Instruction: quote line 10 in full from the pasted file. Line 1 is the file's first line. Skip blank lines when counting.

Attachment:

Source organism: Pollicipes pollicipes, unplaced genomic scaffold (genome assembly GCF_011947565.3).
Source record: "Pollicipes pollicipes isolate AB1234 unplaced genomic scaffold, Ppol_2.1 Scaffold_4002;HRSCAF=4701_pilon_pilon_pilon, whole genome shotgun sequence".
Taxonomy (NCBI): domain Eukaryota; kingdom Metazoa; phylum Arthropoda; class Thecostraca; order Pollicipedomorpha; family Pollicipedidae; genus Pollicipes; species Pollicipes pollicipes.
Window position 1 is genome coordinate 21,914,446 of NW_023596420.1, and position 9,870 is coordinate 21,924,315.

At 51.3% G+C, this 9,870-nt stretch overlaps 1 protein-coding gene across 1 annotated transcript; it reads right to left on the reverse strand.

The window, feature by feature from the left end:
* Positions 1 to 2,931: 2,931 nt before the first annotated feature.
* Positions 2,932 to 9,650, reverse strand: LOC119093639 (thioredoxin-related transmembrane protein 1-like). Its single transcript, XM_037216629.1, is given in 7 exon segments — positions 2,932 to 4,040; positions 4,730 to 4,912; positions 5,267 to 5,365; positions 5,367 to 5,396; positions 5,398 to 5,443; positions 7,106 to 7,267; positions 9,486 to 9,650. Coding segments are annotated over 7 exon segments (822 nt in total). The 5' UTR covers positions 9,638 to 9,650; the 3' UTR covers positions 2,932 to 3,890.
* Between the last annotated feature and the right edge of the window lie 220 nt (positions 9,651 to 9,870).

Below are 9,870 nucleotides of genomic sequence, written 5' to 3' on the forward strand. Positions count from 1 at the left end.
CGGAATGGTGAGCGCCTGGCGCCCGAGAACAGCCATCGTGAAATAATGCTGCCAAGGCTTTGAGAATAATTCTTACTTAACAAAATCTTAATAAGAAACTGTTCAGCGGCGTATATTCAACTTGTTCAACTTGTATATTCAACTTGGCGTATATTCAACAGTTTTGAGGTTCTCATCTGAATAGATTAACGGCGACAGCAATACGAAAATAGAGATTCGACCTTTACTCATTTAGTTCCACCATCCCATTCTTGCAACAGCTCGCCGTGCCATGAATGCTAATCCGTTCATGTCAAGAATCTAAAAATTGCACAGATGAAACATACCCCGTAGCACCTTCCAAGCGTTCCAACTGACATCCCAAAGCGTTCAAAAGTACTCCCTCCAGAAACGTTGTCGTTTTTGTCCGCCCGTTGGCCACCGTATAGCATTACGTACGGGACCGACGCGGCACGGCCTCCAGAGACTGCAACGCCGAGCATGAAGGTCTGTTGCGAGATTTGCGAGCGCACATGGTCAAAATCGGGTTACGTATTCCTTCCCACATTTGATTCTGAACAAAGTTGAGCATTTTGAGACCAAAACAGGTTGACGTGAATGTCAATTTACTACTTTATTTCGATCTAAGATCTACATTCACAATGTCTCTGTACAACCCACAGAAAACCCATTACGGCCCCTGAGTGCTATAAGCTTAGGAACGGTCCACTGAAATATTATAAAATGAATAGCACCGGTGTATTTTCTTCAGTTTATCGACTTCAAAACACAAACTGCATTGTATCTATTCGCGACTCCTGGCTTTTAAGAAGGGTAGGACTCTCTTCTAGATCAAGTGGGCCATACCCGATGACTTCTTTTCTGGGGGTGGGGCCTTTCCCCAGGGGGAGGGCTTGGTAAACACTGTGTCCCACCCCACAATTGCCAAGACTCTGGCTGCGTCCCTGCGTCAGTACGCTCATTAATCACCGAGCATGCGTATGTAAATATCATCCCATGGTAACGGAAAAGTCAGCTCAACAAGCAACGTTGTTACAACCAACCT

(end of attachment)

Below are 9,870 nucleotides of genomic sequence, written 5' to 3' on the forward strand. Positions count from 1 at the left end.